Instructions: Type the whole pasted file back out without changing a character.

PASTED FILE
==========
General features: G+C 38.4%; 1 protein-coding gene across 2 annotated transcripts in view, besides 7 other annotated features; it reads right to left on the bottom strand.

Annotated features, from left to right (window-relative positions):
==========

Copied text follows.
General features: G+C 38.4%; 1 protein-coding gene across 2 annotated transcripts in view, besides 7 other annotated features; it reads right to left on the bottom strand.

Annotated features, from left to right (window-relative positions):